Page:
Hart Health Strategies provides a comprehensive policy briefing on a weekly basis. This in-depth health policy briefing is sent out at the beginning of each week. The health policy briefing recaps the previous week and previews the week ahead. It alerts clients to upcoming congressional hearings, newly introduced bills, regulatory announcements, and implementation activity related to the Patient Protection and Affordable Care Act (PPACA) and other health laws.


Senate to Vote on Slimmed-Down COVID Legislation This Week

Majority Leader Mitch McConnell (R-Ky.) announced that the Senate will vote on a targeted COVID relief bill as well as additional funding for the Paycheck Protection Program (PPP) when the chamber returns this week. The half-trillion-dollar measure is similar to the bill that Republicans previously tried to pass in September. It includes $300 in enhanced unemployment benefits through the end of December and money for testing and reopening of schools. Lending authority for the PPP expired on August 8 with approximately $134 billion unspent. The Senate will vote on additional PPP money on Tuesday, and the rest of the package on Wednesday. McConnell plans to vote on the measure before proceeding to the pending Supreme Court nomination of Amy Coney Barrett. Democrats have characterized the bill as inadequate and are not expected to support it. In the House, negotiations are ongoing between Speaker Nancy Pelosi (D-Calif.) and Treasury Secretary Steven Mnuchin on a more comprehensive stimulus package. Staff continue to exchange language on several areas of disagreement, but Mnuchin stated that the President will personally lobby any Senate Republicans who are reluctant to support an eventual deal.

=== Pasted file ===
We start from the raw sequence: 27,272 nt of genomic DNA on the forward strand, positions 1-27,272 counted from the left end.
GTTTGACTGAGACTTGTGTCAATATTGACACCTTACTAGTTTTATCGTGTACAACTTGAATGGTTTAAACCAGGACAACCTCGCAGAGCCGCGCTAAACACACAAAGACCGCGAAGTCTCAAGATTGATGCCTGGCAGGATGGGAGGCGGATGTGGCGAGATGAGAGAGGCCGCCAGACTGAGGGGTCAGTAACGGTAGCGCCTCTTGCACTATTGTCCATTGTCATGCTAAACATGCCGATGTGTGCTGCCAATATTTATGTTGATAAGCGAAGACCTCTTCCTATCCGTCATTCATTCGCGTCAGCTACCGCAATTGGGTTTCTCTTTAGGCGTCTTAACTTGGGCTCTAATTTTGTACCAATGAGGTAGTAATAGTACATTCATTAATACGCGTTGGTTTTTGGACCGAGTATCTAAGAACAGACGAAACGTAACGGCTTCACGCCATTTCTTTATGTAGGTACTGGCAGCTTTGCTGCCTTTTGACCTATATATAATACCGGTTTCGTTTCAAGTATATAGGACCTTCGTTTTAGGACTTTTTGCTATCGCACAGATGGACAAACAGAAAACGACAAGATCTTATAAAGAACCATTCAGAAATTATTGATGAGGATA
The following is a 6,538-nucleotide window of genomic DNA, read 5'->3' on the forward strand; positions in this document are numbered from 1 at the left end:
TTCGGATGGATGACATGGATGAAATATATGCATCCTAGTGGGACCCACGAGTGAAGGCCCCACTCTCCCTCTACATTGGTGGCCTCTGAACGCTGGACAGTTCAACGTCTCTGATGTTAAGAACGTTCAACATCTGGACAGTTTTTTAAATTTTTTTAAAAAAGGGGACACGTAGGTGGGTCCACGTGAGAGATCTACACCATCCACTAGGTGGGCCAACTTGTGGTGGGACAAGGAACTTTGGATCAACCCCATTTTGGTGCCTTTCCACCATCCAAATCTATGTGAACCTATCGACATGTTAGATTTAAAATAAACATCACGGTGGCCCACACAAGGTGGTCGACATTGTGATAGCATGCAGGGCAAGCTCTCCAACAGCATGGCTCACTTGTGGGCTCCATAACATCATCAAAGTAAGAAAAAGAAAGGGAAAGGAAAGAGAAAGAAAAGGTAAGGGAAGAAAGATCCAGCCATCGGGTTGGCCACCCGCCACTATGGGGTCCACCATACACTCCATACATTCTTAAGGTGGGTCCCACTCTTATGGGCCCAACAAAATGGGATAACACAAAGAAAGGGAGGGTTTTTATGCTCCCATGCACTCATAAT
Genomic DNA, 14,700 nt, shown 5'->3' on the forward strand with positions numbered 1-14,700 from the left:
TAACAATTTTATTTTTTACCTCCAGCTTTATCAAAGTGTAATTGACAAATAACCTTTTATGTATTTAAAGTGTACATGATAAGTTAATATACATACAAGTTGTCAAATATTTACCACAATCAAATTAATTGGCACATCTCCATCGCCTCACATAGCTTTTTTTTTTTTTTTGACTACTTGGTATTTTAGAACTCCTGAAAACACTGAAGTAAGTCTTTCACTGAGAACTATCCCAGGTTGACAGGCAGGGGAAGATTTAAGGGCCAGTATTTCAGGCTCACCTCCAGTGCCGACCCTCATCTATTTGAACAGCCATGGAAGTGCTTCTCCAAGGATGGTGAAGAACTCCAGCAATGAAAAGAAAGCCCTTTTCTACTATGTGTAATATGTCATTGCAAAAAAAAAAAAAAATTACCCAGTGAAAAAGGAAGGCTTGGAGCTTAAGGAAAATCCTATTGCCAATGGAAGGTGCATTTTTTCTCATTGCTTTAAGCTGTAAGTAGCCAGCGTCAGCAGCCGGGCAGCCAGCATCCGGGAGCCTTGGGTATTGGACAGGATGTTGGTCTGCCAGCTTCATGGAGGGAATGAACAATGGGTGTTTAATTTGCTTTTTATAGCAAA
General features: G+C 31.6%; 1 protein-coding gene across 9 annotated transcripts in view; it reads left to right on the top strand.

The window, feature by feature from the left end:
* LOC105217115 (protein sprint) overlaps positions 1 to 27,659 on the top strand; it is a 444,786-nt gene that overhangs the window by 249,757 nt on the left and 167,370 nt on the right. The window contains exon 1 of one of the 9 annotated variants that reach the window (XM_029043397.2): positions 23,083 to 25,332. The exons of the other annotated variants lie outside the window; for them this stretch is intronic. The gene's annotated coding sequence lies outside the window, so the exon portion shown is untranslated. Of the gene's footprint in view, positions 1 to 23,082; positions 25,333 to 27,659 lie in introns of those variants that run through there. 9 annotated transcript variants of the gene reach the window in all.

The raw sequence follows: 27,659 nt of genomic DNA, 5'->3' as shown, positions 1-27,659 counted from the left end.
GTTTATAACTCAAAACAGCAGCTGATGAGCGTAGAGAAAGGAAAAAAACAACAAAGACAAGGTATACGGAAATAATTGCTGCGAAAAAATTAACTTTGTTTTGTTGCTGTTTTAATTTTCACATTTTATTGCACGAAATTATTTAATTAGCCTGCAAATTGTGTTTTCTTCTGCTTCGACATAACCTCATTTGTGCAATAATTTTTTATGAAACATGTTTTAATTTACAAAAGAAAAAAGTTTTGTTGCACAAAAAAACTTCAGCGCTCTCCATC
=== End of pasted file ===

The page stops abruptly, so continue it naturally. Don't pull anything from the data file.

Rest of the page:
Judiciary Committee Vote on Supreme Court Nominee Set for Oct. 22

The Senate Judiciary Committee completed its confirmation hearings on the President’s nominee to the Supreme Court Amy Coney Barrett last week. During the proceedings, Democrats raised concerns about the nominee’s position on a number of health care related issues, including her stance on the constitutionality of the Affordable Care Act (ACA), abortion, gun restrictions, and consumer rights. Democratic panel members focused on the potential consequences for Americans if the ACA is rolled back during the pandemic, citing a law review article authored by Barrett that critiqued the court’s previous reasoning for upholding the 2010 health care law. While Democrats stated that her confirmation would likely guarantee a vote against the ACA in a hearing on the law’s future scheduled for November 10, Republicans argued that the current lawsuit against the ACA has little chance of succeeding. Democrats also vocally opposed the decision to hold the hearings in the midst of the pandemic, with two Republican members of the panel having tested positive for COVID-19.